7. I have seen these birds at Letchworth State Park in NY. They are magnificent birds and as I read about them, I was just fascinated. And as I was reading, the Turkey Vulture kept putting one particular person on my mind, and I’ll be darn if this person is not a “Turkey Vulture”. This person is learning how to cleanse the body/mind through my suggestions, and the difference is truly amazing. Thank you so much for this post. Incredible information. I too in certain respects can be the Turkey Vulture …. it took me a long time to figure that out and how to keep myself clean from all the lower energies that I “transmuted”. Again, thank you!!!! Love, Amy

    • I had heard of the vulture crisis in India, but not of the resulting consequences…this is horrific, and truly underscores the importance of these birds and the ecological niche that they inhabit. Thank you for sharing this link!

  8. Pingback: Laura Bruno – Sin Eater – 14 September 2014 | Lucas 2012 Infos

  9. Most interesting! This word “horaltic” got me curious… At first it made me think of Horus, the Egyptian god, as he’s sometimes pictured with outspread wings. But in doing some research, it appears to be a misspelling of “heraldic.” In heraldry, birds and mammals were often depicted in certain ways, such as “rampant” which refers to a mammalian animal, usually a lion, rearing up on its back legs to fight or defend.

    • I searched in vain to find the etymology of the word “Horaltic” – there is nothing definitive, but some opinions link it to Horus, some to heraldic, some to “horal” meaning “of or pertaining to the hours, marking the hours. So ‘horaltic’ implies the wings held out like the hands of an (analog!) clock. Don’t know if I buy that. A variation of heraldic seems as good as bet as any.

  10. really nice post, Cnawan. I always liked vultures. Can relate with what you have written personally. Also, a condor comes to mind, when talking about vultures. And then – that old tale from turtle island about the marriage of condor and eagle. What does that mean? Both are birds of death,and perhaps both birds are about being initiated into a death process, and then, understanding it properly.

    • Thank you, Bostjan, The prophecy you refer to:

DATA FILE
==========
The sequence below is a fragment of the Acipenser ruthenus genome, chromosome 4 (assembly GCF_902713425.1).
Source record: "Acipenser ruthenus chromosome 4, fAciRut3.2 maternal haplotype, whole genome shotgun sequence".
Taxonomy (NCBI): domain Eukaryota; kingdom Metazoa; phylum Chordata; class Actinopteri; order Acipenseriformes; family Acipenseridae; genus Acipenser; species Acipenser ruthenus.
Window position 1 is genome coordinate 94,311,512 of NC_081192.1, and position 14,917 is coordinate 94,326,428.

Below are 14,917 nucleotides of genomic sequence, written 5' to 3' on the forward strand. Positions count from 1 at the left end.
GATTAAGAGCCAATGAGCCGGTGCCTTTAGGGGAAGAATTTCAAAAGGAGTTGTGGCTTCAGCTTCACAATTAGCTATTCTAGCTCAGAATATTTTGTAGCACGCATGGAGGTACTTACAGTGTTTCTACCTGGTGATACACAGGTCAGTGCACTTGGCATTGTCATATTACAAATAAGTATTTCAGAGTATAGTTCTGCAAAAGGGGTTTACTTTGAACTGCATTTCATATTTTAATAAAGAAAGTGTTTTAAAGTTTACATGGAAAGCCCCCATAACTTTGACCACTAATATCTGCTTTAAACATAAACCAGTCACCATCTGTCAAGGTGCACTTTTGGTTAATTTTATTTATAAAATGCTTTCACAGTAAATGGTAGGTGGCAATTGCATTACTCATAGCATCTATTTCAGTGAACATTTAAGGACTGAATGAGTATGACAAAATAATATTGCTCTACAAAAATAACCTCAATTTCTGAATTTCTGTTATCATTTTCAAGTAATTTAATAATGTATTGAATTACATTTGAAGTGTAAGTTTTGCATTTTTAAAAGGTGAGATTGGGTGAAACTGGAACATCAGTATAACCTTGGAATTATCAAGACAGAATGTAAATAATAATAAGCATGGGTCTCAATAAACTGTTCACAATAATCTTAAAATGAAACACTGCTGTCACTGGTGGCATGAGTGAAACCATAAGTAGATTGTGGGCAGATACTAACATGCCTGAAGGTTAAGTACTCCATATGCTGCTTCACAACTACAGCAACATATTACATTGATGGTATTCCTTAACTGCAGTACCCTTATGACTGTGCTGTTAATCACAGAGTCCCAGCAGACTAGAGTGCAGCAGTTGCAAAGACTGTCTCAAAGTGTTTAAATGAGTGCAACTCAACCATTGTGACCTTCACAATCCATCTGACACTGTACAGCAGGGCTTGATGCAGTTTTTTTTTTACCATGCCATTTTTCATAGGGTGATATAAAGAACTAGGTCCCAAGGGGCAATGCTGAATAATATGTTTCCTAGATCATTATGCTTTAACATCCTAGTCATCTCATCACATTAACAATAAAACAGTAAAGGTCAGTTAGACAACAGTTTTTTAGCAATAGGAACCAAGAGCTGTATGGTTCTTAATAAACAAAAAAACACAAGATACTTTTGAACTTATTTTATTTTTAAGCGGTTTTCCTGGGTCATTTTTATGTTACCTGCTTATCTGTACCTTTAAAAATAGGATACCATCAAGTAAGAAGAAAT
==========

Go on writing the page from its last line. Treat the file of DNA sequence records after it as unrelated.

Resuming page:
“When the Condor of the south flies with the Eagle of the north, a new day for Earth will awaken.” is South American prophecy.

      In 2000, I believe that was the year, I played a small role in a ritual that honored that prophecy.

      To my knowledge: There was a convocation of North and South American Shamans that met in in South America 1998 or 1999, at which they suggested that prophecy was beginning to be fulfilled. There have been many gatherings since built around this prophecy.

      One Source:

      “The path of the Condor is the path of heart, of intuition, and of the feminine. The path of the Eagle is the path of the mind, of the industrial, and of the masculine.”

      “The prophecy says that the 1490s would begin a 500 year period during during which the Eagle people would become so powerful that they would virtually drive the Condor people out of existence.”

      “The prophecy says that during the next 500-year period, beginning in 1990, the potential would arise for the Eagle and the Condor to come together, to fly in the same sky, and to create a new level of consciousness for humanity. “

  11. The time of turkey vultures is about to begin here in Florida. My two cats and I have spent many hours gazing at their gliding dance on the wind currents each Fall/Winter season. This post was fascinating! Thank you for delving into aspects spiritual & scientific regarding these balletic birds:)

  12. Hi, just your standard, “thanks for the follow” comment. Not because I’d like more followers, though I do, but because I found your blog, and I’m luckier once more to see a view of the world in a way I get. Blog on dude. Oh, and thanks for the follow.

  13. Also I think the modern term for “sin-eaters” is “empaths”, those who are super-sensitive to thoughts, feelings, physical sensations of others and assume that it is what they are thinking, feeling etc until one looks just that little bit more closely as to why, when one minute I am happy and everything is going well and then in the next 5 minutes out of the blue, this sadness or depression or anxiety comes over one.